Dog Tax Write-Offs: Do They Exist?

by Sundays

Woman on bed petting dog with computer in front of her

Can you claim your dog on your taxes? The answer is: sometimes. But you have to make sure you fall into the right category to make legit deductions for dog care.

As a devoted dog parent, you take care of all your pet’s needs, year-round. So when tax season rolls around, you’re wondering if there’s such a thing as a pet tax credit or dog tax write-offs. 

Can you claim your dog on your taxes? The answer is: sometimes. But you have to make sure you fall into the right category to make legit deductions for dog care. Here are the ins and outs of dog tax write-offs.

Is there a pet tax credit?

It’s a legitimate question. There’s a child tax credit, and your dog is also your baby, or at least part of the family. And there’s no question that dogs are dependents–you pay for all their top-shelf food and treats, annual and surprise vet visits, and memory foam beds for each room, not to mention their trips to the groomer. 

Unfortunately, though, the IRS doesn’t quite see things the same way. There is no pet tax credit for dog dependents. And while they don’t specifically say that your dependents must be human, they will not find it amusing if you try to claim your pet as a dependent to get a child tax credit. 

You only have to look as far as Reddit to find the reasoning behind this:  

“...there's a compelling reason for the government to ease your taxes if you are supporting a family… that's in the government's interest. It's a much more difficult justification to make that there is a compelling government interest for the government for people to have pets. Not saying it's impossible - for instance, you could argue that without those people, animals would be roaming the streets amok.” –jbchapp

As jbchapp says, it’s not impossible–maybe one day there will be a pet tax credit. Until then, don’t try to claim your dog as your dependent.

Which dogs can get tax write-offs?

While there’s no such thing as a dog tax credit, it is true that you can write off some expenses of certain types of dogs on your taxes. The types of dogs you might be able to claim are service dogs, working dogs, foster dogs, and even dog influencers.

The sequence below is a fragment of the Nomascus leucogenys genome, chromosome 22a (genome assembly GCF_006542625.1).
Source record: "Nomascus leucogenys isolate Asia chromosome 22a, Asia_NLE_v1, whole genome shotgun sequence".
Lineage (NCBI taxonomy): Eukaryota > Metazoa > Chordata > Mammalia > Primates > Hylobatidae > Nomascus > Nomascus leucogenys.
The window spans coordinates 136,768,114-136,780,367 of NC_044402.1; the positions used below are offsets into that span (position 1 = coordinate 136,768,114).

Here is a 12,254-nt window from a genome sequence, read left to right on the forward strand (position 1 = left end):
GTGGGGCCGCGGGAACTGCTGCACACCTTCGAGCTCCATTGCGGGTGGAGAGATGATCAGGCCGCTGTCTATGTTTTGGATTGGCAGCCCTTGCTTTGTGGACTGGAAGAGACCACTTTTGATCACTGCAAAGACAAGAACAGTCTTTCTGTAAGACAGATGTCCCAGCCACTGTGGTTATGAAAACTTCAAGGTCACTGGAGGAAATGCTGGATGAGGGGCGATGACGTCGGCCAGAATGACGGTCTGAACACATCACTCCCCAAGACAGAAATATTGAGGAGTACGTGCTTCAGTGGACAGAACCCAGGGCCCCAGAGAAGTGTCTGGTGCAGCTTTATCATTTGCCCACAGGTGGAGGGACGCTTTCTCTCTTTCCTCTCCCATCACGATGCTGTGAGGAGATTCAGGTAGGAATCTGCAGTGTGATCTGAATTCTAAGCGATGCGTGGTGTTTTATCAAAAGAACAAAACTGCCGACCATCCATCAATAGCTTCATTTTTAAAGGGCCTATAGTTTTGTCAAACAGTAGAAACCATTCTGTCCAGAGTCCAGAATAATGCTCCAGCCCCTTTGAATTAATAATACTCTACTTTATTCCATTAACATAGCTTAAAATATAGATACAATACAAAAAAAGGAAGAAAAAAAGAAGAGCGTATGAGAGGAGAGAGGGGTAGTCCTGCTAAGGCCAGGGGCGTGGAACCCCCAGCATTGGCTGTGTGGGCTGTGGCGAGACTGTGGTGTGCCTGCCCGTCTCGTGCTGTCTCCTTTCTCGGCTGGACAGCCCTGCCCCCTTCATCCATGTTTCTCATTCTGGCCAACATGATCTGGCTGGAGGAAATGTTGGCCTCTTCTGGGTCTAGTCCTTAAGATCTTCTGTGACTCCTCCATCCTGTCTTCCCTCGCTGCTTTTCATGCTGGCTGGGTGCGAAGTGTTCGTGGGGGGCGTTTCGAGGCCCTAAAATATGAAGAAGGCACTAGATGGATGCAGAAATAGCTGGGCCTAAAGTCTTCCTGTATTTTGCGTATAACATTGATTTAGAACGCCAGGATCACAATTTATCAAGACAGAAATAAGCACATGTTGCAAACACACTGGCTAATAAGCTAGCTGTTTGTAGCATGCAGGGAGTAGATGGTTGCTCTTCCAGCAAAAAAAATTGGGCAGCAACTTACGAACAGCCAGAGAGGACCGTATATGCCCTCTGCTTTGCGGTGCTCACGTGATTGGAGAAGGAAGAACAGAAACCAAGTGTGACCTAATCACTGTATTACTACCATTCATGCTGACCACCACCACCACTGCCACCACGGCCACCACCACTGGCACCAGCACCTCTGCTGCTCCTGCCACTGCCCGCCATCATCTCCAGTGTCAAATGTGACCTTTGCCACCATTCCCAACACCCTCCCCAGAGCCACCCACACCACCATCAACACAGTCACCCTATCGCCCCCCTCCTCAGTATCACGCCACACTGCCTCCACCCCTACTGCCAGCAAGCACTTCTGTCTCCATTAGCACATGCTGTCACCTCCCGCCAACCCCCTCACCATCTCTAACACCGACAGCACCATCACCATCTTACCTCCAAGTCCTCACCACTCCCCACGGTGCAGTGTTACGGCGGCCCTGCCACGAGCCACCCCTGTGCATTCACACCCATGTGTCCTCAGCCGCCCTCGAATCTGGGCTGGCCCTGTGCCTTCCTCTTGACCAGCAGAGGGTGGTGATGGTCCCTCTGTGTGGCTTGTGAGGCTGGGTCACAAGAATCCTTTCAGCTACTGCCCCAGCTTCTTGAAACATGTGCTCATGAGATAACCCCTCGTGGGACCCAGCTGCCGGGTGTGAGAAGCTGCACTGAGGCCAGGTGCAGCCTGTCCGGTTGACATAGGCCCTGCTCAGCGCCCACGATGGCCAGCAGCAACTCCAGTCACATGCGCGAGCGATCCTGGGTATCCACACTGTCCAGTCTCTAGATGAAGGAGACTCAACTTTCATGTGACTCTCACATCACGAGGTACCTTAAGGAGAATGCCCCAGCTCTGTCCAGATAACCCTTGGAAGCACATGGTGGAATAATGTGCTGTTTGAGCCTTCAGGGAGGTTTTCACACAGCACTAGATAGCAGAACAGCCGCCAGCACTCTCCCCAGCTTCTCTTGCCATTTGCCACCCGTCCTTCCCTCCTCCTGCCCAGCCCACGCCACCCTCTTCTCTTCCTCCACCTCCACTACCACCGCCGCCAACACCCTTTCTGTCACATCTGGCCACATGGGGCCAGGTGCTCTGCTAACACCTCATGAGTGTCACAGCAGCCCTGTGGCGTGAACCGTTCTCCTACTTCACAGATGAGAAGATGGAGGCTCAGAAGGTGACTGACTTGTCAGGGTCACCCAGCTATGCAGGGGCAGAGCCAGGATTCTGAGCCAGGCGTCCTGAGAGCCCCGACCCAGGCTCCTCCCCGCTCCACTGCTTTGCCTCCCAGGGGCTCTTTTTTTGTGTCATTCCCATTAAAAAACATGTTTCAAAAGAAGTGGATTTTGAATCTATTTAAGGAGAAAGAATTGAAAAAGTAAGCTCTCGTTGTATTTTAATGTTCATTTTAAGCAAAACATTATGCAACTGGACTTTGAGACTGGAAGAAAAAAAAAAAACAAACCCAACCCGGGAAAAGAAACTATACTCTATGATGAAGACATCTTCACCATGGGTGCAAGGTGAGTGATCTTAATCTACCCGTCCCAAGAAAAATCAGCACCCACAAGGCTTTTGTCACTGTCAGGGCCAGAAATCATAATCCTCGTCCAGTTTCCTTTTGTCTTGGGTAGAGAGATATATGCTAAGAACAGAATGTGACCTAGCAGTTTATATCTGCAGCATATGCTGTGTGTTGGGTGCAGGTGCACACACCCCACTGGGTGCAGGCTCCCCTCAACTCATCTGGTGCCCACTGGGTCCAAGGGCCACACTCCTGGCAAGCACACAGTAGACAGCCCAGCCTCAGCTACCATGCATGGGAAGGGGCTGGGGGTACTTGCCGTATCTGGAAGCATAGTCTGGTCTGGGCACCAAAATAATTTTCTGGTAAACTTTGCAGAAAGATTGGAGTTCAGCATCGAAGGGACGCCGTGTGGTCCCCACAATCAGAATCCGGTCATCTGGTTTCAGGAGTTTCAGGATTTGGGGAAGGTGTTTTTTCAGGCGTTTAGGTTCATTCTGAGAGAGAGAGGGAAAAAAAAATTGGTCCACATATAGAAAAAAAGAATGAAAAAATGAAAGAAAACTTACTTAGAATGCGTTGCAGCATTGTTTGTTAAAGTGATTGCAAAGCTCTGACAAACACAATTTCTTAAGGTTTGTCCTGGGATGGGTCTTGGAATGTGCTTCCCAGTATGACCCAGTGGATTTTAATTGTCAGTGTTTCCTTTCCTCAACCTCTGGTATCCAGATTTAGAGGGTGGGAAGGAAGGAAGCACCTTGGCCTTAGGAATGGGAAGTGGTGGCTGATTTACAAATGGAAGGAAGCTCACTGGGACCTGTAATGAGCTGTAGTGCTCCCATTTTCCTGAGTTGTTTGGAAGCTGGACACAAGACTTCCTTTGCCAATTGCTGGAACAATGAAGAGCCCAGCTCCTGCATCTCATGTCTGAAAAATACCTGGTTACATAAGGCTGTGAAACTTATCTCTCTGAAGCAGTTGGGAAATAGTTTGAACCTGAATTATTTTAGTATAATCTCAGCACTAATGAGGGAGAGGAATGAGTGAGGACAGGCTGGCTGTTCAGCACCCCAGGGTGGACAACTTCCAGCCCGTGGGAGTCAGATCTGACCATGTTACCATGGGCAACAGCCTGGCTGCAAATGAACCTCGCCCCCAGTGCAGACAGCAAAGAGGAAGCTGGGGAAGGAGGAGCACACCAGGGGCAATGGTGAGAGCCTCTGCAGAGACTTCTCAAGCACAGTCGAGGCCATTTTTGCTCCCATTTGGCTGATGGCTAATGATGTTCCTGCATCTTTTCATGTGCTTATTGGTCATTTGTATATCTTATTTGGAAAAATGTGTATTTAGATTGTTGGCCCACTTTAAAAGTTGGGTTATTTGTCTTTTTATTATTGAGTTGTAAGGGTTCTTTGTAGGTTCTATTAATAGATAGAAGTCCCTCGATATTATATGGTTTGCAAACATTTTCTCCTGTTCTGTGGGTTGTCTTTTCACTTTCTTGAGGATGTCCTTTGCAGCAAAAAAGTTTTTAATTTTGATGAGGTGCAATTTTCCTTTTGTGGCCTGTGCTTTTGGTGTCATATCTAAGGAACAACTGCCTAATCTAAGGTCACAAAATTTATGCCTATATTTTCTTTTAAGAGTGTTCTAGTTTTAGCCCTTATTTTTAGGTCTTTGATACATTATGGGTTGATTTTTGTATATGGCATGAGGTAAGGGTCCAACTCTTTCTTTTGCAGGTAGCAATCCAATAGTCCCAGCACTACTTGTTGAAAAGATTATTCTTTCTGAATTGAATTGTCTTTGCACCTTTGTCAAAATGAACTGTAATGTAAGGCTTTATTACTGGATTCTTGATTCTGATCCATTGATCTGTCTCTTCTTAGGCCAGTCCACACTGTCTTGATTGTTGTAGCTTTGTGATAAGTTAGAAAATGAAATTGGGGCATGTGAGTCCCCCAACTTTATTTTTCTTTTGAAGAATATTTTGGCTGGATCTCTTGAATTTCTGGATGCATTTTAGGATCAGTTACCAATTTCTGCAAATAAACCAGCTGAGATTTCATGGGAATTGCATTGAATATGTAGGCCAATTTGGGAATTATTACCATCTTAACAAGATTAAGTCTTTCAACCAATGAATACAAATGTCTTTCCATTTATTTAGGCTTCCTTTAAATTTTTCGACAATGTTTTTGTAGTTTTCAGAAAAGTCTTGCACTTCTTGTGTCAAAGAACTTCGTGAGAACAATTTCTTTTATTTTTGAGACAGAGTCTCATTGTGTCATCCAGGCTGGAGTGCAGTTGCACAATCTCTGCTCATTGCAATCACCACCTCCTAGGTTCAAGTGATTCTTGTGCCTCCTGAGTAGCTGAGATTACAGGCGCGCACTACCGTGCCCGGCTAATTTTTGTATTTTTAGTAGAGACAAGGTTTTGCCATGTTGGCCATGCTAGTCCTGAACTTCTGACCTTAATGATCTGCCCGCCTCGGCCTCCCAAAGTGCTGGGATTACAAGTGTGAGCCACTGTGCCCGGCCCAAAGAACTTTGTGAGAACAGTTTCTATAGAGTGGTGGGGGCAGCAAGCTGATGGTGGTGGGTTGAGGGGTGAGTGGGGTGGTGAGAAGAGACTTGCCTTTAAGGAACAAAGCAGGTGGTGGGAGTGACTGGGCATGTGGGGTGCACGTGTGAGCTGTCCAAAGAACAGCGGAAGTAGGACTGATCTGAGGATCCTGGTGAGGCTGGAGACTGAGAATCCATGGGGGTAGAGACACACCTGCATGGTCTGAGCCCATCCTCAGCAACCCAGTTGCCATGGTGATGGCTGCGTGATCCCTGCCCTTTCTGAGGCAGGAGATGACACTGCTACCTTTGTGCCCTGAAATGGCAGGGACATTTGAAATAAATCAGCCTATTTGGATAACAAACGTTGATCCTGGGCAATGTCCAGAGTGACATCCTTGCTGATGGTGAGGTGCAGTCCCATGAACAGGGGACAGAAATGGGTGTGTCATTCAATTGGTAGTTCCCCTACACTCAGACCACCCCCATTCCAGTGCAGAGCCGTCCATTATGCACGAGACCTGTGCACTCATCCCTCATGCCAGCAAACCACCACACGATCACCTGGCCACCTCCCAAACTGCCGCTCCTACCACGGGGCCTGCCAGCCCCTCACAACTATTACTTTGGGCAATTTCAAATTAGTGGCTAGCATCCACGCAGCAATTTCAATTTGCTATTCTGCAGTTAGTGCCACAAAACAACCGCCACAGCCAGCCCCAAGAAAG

1. Service Dogs

If you do have a service dog (not a therapy dog), and you can answer yes to these questions, then they may be eligible for a tax write-off as part of your medical expenses:

  • Did your overall medical expenses exceed 7.5% of your adjusted gross income for last year?
  • Is your dog trained to provide a specific medical service, like guiding you while walking, giving you support during a seizure, alerting you to a sound, calming you during an anxiety attack, or helping you move around?
  • Was the dog “prescribed” for you as treatment for a medical disability?

And yes, it can be psychiatric help. To make a claim for either physical or mental disabilities, You’ll just need to have the proper documentation to back up your write-off:

  • A note from your medical provider stating why you need the dog and how they help with your physical or psychiatric disability 
  • An explanation of the tasks the dog performs for you
  • Receipts of the expenses related to the care of your service dog (training, food, vet bills, etc.)

2. Foster Dogs

Another type of dog that could be a tax write-off is a foster dog. Here are the questions to ask if you have one or several foster dogs:

  • Is the organization you foster from a 501(c)(3) animal shelter? 
  • Do you pay for the vet bills yourself?
  • Did you transport your foster dog to adoption events or to the vet and pay for your own gas and mileage?
  • Did you cover other expenses like food and pet supplies out of pocket for your foster dog? 

If the foster organization paid for these expenses, then you can’t also claim them on your taxes. Check with a tax professional on which types of expenses you might be able to claim for foster dogs.

3. Working Dogs

Does your dog actually have a job of their own? If so, they may be a tax write-off. You would need to own your own business, and your dog would have to be an integral asset. Here are some examples:

  • Dogs that provide pest control (rat chasers)
  • Dogs that chase off wild animals from harming livestock
  • Dogs that protect the business from intruders

With pets that perform these types of services for your business, you can claim deductions for their vet bills, food, and overall care.

4. Dog Influencers

It sounds totally made up, but there is a category that the IRS recognizes called performance animals. This doesn’t mean you have your pup in a traveling circus or make them perform in the subway for money. In fact, it could mean that your pup is a doggie influencer who makes money by:

  • Recommending and linking to certain pet products in social media posts
  • Having a monetized YouTube channel
  • Selling branded merchandise that features them on it
  • Giving exclusive access to content or a community through a monthly subscription
  • Getting paid for appearing in ads or commercials

Keep track of all your expenses for your pet as well as records of their money-making endeavors.

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